Sundance Times - Continuing the Crook County News Since 1884

Our View


July 16, 2020

From both a personal and community perspective, we’d like to commend the boards and districts that have been conscientiously providing online access to their meetings throughout this pandemic. Not only has it allowed the public to avoid small rooms of large groups – the kind of places we’ve all been warned about by health experts – it has opened a new line of transparency to the people of Crook County.

Offering choice is always commendable, when it’s possible to do so. Not everyone can take time off during the working day, or leave the kids in the evening, or even leave their house easily at all.

For some people, it’s just not feasible to sit through a meeting. Some have balked at taking part in the running of their community for this reason.

Online access has provided options for those people who would like to know what’s going on without the commitment of sitting in one place for a few hours. The public has been able to tune in for the duration or dip in and out to hear the issues that affect them.

We watched as the teething problems were solved and our elected officials got used to the camera being a member of the audience. We were impressed, because not one of them gave up even when technology wasn’t on their side.

Squealing feedback and audio loss aside, it has been a relatively smooth transition. Today, we know we can tune in to meetings with confidence.

Speaking from a personal perspective, this has been invaluable to keep your newspaper running and full of current information. It allowed us to keep covering what’s important to you when the county was largely self-isolating. Even now, as the state slowly loosens its restrictions, we are still taking advantage of the online option.

We’re doing this purposefully. Crook County has thus far escaped the worst of the pandemic and we are hopeful that trend will continue, but we’ll still do our best to be cautious.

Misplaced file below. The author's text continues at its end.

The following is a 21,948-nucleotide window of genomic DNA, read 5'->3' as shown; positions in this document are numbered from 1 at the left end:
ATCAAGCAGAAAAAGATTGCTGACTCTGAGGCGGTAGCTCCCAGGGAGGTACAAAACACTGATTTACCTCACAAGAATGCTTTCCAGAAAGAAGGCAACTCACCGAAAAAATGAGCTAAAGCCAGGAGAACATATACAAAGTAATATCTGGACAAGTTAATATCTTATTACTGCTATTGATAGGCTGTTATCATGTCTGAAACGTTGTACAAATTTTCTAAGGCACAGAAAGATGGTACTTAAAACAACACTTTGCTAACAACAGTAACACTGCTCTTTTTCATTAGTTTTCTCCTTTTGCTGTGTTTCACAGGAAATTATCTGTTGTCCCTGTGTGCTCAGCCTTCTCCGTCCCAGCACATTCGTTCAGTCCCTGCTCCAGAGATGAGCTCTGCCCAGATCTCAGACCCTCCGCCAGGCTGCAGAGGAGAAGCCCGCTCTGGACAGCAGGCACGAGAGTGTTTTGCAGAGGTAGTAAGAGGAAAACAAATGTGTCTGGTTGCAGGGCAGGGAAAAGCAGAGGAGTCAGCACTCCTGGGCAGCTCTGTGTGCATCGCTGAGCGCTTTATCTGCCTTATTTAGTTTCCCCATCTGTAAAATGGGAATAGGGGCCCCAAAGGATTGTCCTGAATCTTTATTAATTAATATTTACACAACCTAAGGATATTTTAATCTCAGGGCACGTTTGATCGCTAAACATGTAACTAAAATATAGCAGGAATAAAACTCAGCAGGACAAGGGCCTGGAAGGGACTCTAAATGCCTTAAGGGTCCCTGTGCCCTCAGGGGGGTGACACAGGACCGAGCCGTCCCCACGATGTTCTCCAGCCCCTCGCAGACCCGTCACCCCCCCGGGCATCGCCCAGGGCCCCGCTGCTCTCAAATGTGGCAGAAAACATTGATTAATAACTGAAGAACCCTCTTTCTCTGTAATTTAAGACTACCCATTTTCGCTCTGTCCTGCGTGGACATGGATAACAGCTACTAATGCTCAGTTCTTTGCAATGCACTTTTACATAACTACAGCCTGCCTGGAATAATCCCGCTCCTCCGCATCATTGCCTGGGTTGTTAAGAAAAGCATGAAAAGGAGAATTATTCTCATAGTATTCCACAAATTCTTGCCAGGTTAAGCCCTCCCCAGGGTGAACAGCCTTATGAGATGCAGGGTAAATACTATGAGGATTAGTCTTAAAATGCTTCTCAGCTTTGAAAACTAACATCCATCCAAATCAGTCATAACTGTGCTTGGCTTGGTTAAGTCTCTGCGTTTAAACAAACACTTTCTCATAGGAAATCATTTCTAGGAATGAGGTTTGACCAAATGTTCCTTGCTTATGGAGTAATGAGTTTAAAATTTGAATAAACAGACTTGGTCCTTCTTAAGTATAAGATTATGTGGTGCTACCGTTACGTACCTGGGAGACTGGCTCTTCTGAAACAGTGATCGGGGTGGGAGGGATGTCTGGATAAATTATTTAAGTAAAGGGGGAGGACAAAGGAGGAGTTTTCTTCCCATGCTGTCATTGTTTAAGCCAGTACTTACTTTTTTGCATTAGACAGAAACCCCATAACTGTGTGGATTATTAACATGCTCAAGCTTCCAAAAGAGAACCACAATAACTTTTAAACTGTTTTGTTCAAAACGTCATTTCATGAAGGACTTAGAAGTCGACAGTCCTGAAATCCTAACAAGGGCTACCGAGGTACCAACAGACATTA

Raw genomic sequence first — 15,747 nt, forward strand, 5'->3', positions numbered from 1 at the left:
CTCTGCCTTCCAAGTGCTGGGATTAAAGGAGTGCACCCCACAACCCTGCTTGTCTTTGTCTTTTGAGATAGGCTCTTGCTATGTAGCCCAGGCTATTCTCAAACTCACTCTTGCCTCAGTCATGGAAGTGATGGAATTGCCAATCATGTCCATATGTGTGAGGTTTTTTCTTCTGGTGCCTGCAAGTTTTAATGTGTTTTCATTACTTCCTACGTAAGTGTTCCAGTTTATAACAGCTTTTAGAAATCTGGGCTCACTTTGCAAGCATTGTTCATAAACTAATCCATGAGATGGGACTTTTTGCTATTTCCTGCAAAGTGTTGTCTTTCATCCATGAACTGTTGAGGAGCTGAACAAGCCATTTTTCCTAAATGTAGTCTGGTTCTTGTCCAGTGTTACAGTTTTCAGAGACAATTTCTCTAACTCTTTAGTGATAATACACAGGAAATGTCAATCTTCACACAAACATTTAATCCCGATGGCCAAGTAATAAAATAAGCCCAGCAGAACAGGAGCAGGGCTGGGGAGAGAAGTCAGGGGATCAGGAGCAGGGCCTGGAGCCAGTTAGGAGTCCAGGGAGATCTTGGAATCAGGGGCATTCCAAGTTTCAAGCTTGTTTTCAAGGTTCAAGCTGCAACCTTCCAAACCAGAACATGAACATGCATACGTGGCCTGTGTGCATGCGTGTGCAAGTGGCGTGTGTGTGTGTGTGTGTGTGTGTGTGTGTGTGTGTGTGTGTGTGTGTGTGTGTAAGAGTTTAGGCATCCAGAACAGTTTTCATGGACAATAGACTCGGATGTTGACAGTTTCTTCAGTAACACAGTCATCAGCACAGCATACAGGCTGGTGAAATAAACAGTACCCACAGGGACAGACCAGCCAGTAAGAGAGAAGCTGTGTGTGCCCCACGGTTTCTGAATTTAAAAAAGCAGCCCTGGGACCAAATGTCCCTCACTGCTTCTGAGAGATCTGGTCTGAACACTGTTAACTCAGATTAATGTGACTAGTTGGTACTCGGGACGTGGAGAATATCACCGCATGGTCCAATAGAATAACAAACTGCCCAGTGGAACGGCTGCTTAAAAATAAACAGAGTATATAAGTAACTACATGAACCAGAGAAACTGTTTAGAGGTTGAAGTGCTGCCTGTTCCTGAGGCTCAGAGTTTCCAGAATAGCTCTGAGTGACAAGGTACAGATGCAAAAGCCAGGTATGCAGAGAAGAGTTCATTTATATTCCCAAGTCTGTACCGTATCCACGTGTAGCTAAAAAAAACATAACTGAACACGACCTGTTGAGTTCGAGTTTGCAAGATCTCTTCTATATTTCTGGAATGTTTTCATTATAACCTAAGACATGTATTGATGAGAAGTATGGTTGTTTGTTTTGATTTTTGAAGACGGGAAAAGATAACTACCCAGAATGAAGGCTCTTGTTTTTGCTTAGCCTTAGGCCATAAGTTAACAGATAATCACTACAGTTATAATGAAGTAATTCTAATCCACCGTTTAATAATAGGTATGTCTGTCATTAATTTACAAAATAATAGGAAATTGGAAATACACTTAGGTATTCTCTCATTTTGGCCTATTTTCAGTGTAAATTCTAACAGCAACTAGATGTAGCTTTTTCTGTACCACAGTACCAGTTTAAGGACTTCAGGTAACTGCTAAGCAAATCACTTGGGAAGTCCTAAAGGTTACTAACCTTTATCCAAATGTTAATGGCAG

Journalists have daily task lists that involve contacting the people who keep this community running. From city hall to the courthouse, the hospital and school district to the businesses, covering the news means staying in touch with all those people who form the heartbeat of Crook County.

The implications of being the source of a local outbreak are particularly worrying, because of this fact. A community journalist would be an unpleasant plaguebringer, because he or she could cause infections that could potentially cause your county officials, city staff, doctors and nurses, business owners, teachers and more to get sick.

We’re a small county with a small number of people trained and able to perform these roles. Our institutional knowledge is limited by this fact.

If those people who do our community’s vital jobs get sick or need to quarantine, the people of this community can’t conduct their business and our government entities will find it difficult to function. Better safe than sorry – we’d rather not be the reason that happened.

So while we don’t turn away anyone who needs to speak to us in person, we’ve made the choice to do everything possible to avoid face-to-face contact as much as we can for the time being. The diligence of our local boards, commission and council has allowed us to do that. We thank them for making it happen.

We’d also like to urge our elected officials to consider using virtual meeting technology into the future. We’ve already invested in the infrastructure and worked through the teething problems, so why stop now?

Offering choice is always commendable, whether or not there’s a global pandemic. Who knows how many people might be interested to tune in for a while to hear what’s going on, if they can do so from the comfort of their sofa?


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